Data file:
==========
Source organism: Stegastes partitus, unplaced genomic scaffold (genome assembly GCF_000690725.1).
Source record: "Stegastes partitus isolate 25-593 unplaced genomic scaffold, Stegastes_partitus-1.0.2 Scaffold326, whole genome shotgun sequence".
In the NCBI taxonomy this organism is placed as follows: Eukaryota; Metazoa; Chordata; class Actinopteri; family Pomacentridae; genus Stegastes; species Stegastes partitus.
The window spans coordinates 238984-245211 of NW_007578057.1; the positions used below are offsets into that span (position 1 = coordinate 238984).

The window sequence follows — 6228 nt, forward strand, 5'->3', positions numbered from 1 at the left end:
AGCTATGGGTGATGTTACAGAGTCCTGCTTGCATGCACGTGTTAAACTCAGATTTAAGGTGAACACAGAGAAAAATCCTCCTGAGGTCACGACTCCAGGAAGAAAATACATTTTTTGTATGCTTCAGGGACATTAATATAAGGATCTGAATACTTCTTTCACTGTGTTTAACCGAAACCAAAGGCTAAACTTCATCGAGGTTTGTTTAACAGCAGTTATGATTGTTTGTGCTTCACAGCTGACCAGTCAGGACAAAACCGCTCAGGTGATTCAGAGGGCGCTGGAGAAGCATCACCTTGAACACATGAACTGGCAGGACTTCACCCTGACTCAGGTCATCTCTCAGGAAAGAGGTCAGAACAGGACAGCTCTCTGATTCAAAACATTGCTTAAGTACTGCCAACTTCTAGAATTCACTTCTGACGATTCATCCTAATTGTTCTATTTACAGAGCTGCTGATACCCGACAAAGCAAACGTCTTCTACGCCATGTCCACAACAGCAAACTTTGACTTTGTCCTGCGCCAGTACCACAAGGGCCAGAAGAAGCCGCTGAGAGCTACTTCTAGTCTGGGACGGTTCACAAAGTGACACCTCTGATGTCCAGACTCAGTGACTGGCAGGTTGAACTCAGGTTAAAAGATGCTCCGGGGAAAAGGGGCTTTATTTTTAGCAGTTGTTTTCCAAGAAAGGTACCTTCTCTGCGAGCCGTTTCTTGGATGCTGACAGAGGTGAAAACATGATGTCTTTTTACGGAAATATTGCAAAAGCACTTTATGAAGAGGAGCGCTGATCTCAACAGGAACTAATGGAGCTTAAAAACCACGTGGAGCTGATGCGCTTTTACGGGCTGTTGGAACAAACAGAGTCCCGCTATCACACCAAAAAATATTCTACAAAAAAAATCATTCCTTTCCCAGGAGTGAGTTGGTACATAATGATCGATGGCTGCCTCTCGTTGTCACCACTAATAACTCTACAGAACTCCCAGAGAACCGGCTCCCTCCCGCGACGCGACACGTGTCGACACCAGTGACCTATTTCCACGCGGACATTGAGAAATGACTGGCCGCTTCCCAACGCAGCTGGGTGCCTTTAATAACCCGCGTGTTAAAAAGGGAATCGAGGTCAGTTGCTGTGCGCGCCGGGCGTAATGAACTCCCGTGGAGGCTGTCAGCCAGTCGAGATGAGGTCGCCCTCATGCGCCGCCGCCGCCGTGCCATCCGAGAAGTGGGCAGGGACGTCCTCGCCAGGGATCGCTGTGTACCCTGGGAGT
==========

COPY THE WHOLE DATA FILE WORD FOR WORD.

Source organism: Stegastes partitus, unplaced genomic scaffold (genome assembly GCF_000690725.1).
Source record: "Stegastes partitus isolate 25-593 unplaced genomic scaffold, Stegastes_partitus-1.0.2 Scaffold326, whole genome shotgun sequence".
In the NCBI taxonomy this organism is placed as follows: Eukaryota; Metazoa; Chordata; class Actinopteri; family Pomacentridae; genus Stegastes; species Stegastes partitus.
The window spans coordinates 238984-245211 of NW_007578057.1; the positions used below are offsets into that span (position 1 = coordinate 238984).

The window sequence follows — 6228 nt, forward strand, 5'->3', positions numbered from 1 at the left end:
AGCTATGGGTGATGTTACAGAGTCCTGCTTGCATGCACGTGTTAAACTCAGATTTAAGGTGAACACAGAGAAAAATCCTCCTGAGGTCACGACTCCAGGAAGAAAATACATTTTTTGTATGCTTCAGGGACATTAATATAAGGATCTGAATACTTCTTTCACTGTGTTTAACCGAAACCAAAGGCTAAACTTCATCGAGGTTTGTTTAACAGCAGTTATGATTGTTTGTGCTTCACAGCTGACCAGTCAGGACAAAACCGCTCAGGTGATTCAGAGGGCGCTGGAGAAGCATCACCTTGAACACATGAACTGGCAGGACTTCACCCTGACTCAGGTCATCTCTCAGGAAAGAGGTCAGAACAGGACAGCTCTCTGATTCAAAACATTGCTTAAGTACTGCCAACTTCTAGAATTCACTTCTGACGATTCATCCTAATTGTTCTATTTACAGAGCTGCTGATACCCGACAAAGCAAACGTCTTCTACGCCATGTCCACAACAGCAAACTTTGACTTTGTCCTGCGCCAGTACCACAAGGGCCAGAAGAAGCCGCTGAGAGCTACTTCTAGTCTGGGACGGTTCACAAAGTGACACCTCTGATGTCCAGACTCAGTGACTGGCAGGTTGAACTCAGGTTAAAAGATGCTCCGGGGAAAAGGGGCTTTATTTTTAGCAGTTGTTTTCCAAGAAAGGTACCTTCTCTGCGAGCCGTTTCTTGGATGCTGACAGAGGTGAAAACATGATGTCTTTTTACGGAAATATTGCAAAAGCACTTTATGAAGAGGAGCGCTGATCTCAACAGGAACTAATGGAGCTTAAAAACCACGTGGAGCTGATGCGCTTTTACGGGCTGTTGGAACAAACAGAGTCCCGCTATCACACCAAAAAATATTCTACAAAAAAAATCATTCCTTTCCCAGGAGTGAGTTGGTACATAATGATCGATGGCTGCCTCTCGTTGTCACCACTAATAACTCTACAGAACTCCCAGAGAACCGGCTCCCTCCCGCGACGCGACACGTGTCGACACCAGTGACCTATTTCCACGCGGACATTGAGAAATGACTGGCCGCTTCCCAACGCAGCTGGGTGCCTTTAATAACCCGCGTGTTAAAAAGGGAATCGAGGTCAGTTGCTGTGCGCGCCGGGCGTAATGAACTCCCGTGGAGGCTGTCAGCCAGTCGAGATGAGGTCGCCCTCATGCGCCGCCGCCGCCGTGCCATCCGAGAAGTGGGCAGGGACGTCCTCGCCAGGGATCGCTGTGTACCCTGGGAGT